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In the Name of Pauk-Phaw

Myanmar's China Policy Since 1948

Maung Aung Myoe

Publication Year: 2011

Since its independence in January 1948, Myanmar has tried to find a way to deal with (at one time) ideologically hostile and traditionally chauvinistic China which has pursued a foreign policy aimed at restoring its perceived influence in Myanmar. To counter China’s attempts to influence Myanmar's foreign policy options has always been a challenge for the Myanmar government. Since the 1950s, successive Myanmar governments have realized that Myanmar's bilateral relations with the People’s Republic of China should best be conducted in the context of promoting the Five Principles of Peaceful Coexistence, the Bandung spirit and the Pauk-Phaw (kinsfolk) friendship. The term Pauk-Phaw is exclusively devoted to denote the special nature of the Sino-Myanmar relationship. This work argues that Myanmar's relationship with China is asymmetric but Myanmar skilfully plays the "China Card" and it enjoys considerable space in its conduct of foreign relations. So long as both sides fulfill the obligations that come under "Pauk-Phaw" friendship, the relationship will remain smooth. Myanmar has constantly repositioned her relations with China to her best advantage. Myanmar's China policy has always been placed somewhere in between balancing and bandwagoning, and the juxtaposition of accommodating China's regional strategic interests and resisting Chinese influence and interference in Myanmar's internal affairs has been a hallmark of Myanmar's China policy. This is likely to remain unchanged.

Published by: Institute of Southeast Asian Studies

Title Page, Copyright

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Table of Contents

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About the Cover

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pp. ix-

The pictures of the plate and the cloth that appear on the cover are gifts presented by the Chinese Government to the people of Myanmar in the early 1960s, after the successful completion of the demarcation of Sino-Myanmar boundary and the conclusion of the Treaty of Friendship and Mutual...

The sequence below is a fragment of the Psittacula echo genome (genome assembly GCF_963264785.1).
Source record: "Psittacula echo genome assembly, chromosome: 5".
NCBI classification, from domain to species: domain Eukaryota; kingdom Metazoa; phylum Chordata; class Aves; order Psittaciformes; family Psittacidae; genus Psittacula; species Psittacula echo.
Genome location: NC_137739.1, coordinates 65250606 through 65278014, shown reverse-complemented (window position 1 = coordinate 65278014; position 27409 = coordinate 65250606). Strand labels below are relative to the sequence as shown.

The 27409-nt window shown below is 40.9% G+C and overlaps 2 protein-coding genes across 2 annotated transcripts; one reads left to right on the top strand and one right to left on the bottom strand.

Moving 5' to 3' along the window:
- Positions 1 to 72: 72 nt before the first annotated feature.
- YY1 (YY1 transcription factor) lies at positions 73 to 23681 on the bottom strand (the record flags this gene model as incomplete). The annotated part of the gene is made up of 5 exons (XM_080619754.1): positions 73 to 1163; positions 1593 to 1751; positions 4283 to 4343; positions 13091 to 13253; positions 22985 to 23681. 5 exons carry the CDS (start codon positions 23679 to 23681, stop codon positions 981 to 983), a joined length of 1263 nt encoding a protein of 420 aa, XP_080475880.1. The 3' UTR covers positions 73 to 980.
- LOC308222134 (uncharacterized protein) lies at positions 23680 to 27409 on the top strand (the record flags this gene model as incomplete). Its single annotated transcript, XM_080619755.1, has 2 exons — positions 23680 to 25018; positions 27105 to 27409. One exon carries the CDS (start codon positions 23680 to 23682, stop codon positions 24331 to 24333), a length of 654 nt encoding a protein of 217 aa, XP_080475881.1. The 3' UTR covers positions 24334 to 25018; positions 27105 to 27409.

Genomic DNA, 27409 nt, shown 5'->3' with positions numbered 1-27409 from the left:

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Acknowledgements

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pp. xi-

I was fortunate to receive exceptional help from a number of people in Myanmar who deserve to be mentioned here but would prefer to remain anonymous. Without their kindness, support and encouragement, this book could not have been accomplished. They have my heartfelt gratitude...

Chinese Names

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pp. xiii-xv

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1. Introduction

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pp. 1-10

After a long period of anti-colonial struggles and movements for national liberation, Myanmar finally regained her independence on 4 January 1948. Many sacrifices were made in the name of sovereignty, national self determination, and territorial integrity. At the time of Independence...

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2. Sino-Myanmar Relations 1948-1962: The Years of Charting the Water

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pp. 11-56

Ever since her independence in January 1948, Myanmar has been, inevitably, preoccupied with her relations with China. Political elites and policy makers in Myanmar are apparently concerned about Chinese intentions towards their country, and, understandably, they are worried about...

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3. Sino-Myanmar Relations 1962-1988: Into the Years of Living Dangerously

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pp. 57-104

On 2 March 1962, the Tatmadaw, under the leadership of the then Commander-in-Chief, General Ne Win, carried out a military coup in the name of the Revolutionary Council and took over control of the State. The Revolutionary Council immediately issued a statement that it would...

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4. Sino-Myanmar Relations 1988-2010: Towards Closer Cooperation

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pp. 105-178

Myanmar’s China policy since 1988 has been essentially directed toward securing and consolidating Chinese political support for the government in international and regional forums. To this end, the Myanmar government makes full use of its geopolitical realities, geostrategic position and...

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5. Conclusion

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pp. 179-190

Since the nation regained its independence in January 1948, the Myanmar government has tried to find a way to deal with (at one time) an ideologically hostile and traditionally chauvinistic China, which pursued a foreign policy aimed at restoring its perceived historical influence in...

Appendices

Appendix I

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pp. 193-209

Appendix II

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pp. 210-211

Bibliography

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pp. 213-218

Index

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pp. 219-237

About the Author

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pp. 238-


E-ISBN-13: 9789814345187
Print-ISBN-13: 9789814345170

Page Count: 238
Publication Year: 2011

Edition: 1

Research Areas

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Subject Headings

  • Burma -- Foreign relations -- China.
  • China -- Foreign relations -- Burma.
  • Burma -- Foreign relations -- 1948-.
  • China -- Foreign relations -- 1949-.
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